Resentment has been growing among Lebanese Shia -- Hizbullah's base -- as many now say they hold the party responsible for the country's economic crisis.
Shia from various parts of the country who spoke with Al-Mashareq said their view of Hizbullah has changed for the worse in recent months.
They distrust the party, they said, because it holds a great deal of power, while presenting an obstacle to the reforms that are needed in order for Lebanon to access international financial assistance.
Additionally, the economic crisis Lebanon is now facing has been deepened by US sanctions on Hizbullah's members and operatives.
Hizbullah is no longer a "resistance" party, they noted, but rather "an accomplice to corruption and one of the reasons for Lebanon's [economic] collapse".
"I was one of the staunchest supporters of Hizbullah, but since the beginning of the economic collapse, I have realised the group is responsible for the country's economic issues," said Suleiman, a cook from the western Bekaa Valley.
"Its policies and its participation in the region's wars has led to sanctions on Lebanon, and we are paying the price," he told Al-Mashareq, asking that his last name not be disclosed.
"Here I am today, out of work," he said. "My savings have run out. I have three children. How should I support my family? What is the party doing to help us?"
Although it has presented itself as a "saviour" to the Lebanese people, Hizbullah has only served its own members and supporters, said Mohsen Qassem, a resident of the southern city of Nabatiyeh.
"We now realise how much the party has deceived us with its slogans," he told Al-Mashareq. "The economic and financial crisis is eating away at our last resources. Now, the party is ravaging what remains of Lebanon."
According to Shia Reform Movement member Hussein Ezzeddine, the current economic situation in Lebanon has shattered Hizbullah leader Hassan Nasrallah's "saintlike status".
"We all remember Nasrallah's speech when he said that his money, weapons and all that he possesses come from Iran and that his people will not go hungry no matter what. People, even his opponents, believed him," he said.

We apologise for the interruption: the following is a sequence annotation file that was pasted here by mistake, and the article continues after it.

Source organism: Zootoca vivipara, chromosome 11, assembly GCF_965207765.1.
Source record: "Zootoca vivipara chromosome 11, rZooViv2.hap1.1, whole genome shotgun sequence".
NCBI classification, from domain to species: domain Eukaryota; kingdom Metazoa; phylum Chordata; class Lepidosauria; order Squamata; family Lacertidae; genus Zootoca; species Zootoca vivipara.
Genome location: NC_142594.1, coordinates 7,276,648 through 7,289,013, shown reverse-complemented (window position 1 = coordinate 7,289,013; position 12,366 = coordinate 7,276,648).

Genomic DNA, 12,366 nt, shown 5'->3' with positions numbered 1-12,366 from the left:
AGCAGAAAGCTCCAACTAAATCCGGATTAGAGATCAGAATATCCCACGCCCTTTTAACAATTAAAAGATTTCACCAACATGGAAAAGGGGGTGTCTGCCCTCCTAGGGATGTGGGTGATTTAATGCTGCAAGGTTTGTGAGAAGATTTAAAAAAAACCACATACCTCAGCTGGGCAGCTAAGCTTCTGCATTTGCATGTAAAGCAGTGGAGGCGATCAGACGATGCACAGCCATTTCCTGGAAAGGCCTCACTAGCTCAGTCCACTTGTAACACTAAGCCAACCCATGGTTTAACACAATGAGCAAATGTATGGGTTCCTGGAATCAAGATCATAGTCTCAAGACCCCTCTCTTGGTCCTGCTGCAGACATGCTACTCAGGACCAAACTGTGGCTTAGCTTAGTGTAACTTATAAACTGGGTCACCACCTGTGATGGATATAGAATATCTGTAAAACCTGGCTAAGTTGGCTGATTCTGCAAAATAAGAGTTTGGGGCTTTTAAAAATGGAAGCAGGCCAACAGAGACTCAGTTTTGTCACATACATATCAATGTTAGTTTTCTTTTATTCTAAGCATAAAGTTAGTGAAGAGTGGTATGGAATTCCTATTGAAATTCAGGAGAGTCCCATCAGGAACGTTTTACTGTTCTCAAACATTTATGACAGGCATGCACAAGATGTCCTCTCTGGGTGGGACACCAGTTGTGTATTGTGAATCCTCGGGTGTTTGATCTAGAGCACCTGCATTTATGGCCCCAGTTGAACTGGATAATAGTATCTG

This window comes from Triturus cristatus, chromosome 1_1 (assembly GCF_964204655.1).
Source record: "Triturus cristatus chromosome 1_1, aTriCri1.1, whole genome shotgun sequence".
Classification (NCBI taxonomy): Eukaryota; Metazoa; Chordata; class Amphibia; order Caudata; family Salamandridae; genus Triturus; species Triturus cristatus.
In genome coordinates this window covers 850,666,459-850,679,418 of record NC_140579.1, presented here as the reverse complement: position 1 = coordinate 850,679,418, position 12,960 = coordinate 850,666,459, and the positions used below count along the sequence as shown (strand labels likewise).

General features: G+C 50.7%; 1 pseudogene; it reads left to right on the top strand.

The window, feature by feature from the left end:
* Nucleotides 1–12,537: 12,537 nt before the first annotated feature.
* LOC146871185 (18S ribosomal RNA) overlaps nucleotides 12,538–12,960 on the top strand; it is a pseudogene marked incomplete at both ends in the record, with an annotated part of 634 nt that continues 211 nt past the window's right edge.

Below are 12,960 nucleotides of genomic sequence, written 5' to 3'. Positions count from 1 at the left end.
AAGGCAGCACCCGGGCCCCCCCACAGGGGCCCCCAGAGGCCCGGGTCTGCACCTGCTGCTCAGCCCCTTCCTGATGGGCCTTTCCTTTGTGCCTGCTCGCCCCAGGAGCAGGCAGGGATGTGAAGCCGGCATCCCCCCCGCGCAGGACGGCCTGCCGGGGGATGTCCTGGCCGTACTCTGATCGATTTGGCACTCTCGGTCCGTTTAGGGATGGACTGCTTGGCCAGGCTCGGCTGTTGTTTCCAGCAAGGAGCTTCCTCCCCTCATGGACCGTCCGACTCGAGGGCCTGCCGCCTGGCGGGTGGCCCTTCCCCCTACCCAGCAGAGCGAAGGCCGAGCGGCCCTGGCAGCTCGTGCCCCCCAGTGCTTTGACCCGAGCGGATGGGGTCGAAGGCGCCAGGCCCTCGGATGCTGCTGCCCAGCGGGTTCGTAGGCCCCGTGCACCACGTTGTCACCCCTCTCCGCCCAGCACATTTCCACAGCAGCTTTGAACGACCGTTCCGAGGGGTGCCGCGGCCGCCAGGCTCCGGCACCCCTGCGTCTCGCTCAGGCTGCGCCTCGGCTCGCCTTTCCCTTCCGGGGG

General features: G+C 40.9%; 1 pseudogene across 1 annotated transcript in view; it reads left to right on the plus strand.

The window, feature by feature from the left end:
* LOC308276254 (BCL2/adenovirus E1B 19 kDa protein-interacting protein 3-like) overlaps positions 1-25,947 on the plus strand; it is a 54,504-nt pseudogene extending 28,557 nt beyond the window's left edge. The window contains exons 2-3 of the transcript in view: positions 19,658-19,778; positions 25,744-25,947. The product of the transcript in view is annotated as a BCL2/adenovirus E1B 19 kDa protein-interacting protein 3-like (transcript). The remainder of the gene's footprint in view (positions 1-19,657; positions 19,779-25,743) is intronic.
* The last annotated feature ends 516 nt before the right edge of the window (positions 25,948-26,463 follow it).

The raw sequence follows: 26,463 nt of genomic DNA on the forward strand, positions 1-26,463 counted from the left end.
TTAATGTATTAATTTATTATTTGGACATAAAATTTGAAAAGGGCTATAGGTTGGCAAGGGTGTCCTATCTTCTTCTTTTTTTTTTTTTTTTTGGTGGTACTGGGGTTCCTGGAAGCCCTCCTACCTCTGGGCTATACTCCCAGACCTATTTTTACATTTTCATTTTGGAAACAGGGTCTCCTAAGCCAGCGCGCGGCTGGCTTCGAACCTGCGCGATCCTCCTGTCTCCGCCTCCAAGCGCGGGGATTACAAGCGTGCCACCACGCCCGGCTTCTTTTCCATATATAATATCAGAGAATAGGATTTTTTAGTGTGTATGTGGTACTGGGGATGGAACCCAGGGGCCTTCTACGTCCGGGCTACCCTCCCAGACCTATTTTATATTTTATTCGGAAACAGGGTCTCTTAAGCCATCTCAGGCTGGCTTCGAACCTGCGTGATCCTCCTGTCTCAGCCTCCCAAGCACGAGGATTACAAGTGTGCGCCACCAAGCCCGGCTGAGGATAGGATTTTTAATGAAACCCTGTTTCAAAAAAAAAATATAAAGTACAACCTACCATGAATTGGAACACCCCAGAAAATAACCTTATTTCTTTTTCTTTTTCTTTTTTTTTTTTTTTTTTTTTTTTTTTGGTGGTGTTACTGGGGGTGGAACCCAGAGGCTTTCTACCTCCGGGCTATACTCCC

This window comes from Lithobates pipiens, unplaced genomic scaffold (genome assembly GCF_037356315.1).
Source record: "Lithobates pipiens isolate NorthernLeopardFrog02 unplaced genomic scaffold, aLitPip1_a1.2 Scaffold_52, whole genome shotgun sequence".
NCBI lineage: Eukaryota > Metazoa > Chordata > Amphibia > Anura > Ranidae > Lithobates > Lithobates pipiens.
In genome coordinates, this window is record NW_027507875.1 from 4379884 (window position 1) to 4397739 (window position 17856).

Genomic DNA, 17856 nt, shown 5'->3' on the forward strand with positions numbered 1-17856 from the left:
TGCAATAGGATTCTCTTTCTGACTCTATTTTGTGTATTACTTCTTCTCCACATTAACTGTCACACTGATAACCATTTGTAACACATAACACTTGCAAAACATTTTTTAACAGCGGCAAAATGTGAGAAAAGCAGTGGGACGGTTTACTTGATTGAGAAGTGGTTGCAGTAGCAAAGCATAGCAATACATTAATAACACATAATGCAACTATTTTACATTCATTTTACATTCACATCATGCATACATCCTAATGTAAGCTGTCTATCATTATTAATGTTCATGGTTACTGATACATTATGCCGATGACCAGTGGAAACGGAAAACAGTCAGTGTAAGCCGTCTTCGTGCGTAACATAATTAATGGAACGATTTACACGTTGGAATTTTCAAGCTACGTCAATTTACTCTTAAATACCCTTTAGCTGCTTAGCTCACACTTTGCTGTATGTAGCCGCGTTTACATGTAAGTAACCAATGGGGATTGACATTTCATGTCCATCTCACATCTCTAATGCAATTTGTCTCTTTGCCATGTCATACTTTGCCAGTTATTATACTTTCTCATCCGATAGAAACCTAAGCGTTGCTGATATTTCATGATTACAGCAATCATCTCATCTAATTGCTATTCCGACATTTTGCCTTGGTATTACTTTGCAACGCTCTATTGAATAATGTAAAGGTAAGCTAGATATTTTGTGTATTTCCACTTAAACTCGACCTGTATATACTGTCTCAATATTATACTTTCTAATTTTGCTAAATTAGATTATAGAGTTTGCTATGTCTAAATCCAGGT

But as events unfolded, his words gradually lost credibility and are now regarded as mere political rhetoric, Ezzeddine told Al-Mashareq.
"The majority of Lebanese Shia now hate Hizbullah," he said. "After October 17th (when the popular protests began), Nasrallah's status changed from being a Lebanese Shia leader to the leader of an ultra-extremist party."
Lebanese Shia take to streets
"With the exception of those directly associated with Hizbullah, around 80% of Shia in Lebanon are now openly expressing their anger," said a Shia dissident, who asked not to be named.
They are suffering the consequences of their bank accounts being seized and the 70% decline in the value of their salaries, he told Al-Mashareq.
They pin a big portion of the blame for this situation on Hizbullah, he added, noting that people are now wondering what will happen in the winter, with high fuel prices and the distribution of social aid.
Journalist Ali Badreddine, who heads the Nabatiyeh-based Wai (Awareness) Association, also noted that discontent is increasing among Lebanese Shia.
"This is the first time since 1984 that such a large number of Shia have taken to the streets in Lebanon's southern areas to express their anger against officials and Hizbullah," he told Al-Mashareq.
"The main reason is that poverty is on the rise among Shia," he said.
Hizbullah did not fulfill any of its promises to improve people's living conditions, and has not taken any steps to prevent the economic collapse in Lebanon or achieve economic development, Badreddine said.